Judging is our oldest belief, our most habitual holding-to-be-true or holding-to-be-untrue In judgement our oldest belief is to be found, in all judging there is a holding-to-be-true or holding-to-be-untrue, an asserting or denying, a certainty that something is thus and not otherwise, a belief in having really ‘come to know’ – what is believed true in all judgments? What are predicates? – We have regarded changes in ourselves not as such but as an ‘in-itself that is alien to us, that we only ‘perceive’: and we have posited them not as something that happens but as something that is, as a ‘quality’ – and invented for them a being in which they inhere, i.e., we have posited the effect as something that effects and what effects as something that is. But even in this formulation, the term ‘effect’ is still arbitrary: for of those changes that take place in us and of which we firmly believe we are not ourselves the causes, we only infer that they must be effects – according to the inference: ‘Every change has an author’. – But this inference itself is mythology: it divorces what effects from the effecting. If l say: ‘Lightning flashes’, I have posited the flashing once as activity and once as subject, and have thus added on to what happens a being that is not identical with what happens but that remains, is, and does not ‘become’. – To posit what happens as effecting, and effect as being: that is the twofold error, or interpretation, of which we are guilty. Thus, e.g., ‘The lightning flashes’ – ‘to flash’ is a state of ourselves; but we don’t take it to be an effect on us. Instead we say: ‘Something flashing’ as an ‘in-itself and then look for an author for it – the ‘lightning’.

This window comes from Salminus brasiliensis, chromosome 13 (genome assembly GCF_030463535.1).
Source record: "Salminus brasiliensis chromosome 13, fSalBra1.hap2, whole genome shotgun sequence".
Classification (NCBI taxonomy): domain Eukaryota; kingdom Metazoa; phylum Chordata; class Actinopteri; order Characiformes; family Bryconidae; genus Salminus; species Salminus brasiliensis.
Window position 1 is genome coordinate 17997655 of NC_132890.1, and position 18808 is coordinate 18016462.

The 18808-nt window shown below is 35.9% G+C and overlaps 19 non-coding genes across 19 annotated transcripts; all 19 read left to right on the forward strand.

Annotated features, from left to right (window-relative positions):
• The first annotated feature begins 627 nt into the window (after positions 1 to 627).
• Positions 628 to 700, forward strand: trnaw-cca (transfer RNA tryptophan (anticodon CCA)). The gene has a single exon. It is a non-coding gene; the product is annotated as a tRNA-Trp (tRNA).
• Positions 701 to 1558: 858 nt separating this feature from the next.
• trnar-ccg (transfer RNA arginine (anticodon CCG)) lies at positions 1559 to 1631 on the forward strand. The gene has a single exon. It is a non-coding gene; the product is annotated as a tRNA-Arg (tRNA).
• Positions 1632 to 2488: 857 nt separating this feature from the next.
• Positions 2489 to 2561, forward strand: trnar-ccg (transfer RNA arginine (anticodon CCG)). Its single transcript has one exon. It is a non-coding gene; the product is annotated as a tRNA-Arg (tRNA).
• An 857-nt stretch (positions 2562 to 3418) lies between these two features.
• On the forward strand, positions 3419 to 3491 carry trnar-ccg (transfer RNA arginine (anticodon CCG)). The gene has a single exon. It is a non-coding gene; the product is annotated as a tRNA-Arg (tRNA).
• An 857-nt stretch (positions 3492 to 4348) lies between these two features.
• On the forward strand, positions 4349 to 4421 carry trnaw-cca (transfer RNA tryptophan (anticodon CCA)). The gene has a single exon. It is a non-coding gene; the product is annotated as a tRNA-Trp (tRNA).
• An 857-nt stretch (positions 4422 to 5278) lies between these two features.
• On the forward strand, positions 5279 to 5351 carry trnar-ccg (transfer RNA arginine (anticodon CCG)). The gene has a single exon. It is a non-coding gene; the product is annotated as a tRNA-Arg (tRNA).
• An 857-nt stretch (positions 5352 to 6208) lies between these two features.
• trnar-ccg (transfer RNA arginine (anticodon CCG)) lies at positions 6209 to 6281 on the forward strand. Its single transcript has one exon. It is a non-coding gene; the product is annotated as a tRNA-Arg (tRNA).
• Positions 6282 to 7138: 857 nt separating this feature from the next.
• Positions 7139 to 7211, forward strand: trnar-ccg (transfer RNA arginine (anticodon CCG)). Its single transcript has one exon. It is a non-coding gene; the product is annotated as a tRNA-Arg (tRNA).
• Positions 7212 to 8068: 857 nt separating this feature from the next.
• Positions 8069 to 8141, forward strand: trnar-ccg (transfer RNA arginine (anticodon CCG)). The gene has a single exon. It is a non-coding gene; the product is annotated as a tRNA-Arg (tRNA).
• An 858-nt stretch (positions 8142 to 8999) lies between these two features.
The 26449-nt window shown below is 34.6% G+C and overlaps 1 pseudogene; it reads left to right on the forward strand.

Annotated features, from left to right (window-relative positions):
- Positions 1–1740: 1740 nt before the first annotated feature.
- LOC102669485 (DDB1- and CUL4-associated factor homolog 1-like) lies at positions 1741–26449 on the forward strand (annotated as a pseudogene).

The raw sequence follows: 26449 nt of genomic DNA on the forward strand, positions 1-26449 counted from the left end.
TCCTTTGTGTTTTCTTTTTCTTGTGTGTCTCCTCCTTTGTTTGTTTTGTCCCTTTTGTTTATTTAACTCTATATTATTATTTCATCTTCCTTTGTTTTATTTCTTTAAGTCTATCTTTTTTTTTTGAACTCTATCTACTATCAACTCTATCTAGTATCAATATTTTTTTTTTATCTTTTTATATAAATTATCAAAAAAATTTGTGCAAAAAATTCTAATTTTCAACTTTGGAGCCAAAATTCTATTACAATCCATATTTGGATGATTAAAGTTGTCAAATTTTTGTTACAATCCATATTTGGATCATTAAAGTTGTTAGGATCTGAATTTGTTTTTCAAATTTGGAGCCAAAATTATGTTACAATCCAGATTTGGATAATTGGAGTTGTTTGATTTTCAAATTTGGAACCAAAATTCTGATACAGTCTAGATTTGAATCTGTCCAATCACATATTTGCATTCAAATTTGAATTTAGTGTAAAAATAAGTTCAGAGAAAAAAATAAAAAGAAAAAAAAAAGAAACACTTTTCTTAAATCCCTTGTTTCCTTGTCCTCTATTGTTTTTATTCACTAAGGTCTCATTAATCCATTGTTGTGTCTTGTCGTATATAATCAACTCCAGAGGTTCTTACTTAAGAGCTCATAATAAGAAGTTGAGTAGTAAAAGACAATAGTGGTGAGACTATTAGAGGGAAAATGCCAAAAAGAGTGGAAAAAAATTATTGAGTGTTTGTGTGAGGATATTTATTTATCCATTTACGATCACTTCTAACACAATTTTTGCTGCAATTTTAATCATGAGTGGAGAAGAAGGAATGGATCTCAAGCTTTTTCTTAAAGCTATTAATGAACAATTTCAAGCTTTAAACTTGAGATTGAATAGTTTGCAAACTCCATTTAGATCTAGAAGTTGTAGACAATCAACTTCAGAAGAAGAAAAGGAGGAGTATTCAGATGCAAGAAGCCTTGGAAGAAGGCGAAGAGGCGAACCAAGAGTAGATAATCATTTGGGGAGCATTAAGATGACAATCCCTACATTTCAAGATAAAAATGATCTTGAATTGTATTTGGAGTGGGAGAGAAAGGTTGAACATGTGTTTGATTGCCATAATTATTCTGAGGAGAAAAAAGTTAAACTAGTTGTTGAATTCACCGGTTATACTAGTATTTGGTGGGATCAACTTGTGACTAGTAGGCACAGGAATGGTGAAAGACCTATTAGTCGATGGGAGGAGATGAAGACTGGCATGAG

Notebook 2, autumn 1885 – autumn 1886 paragraph 84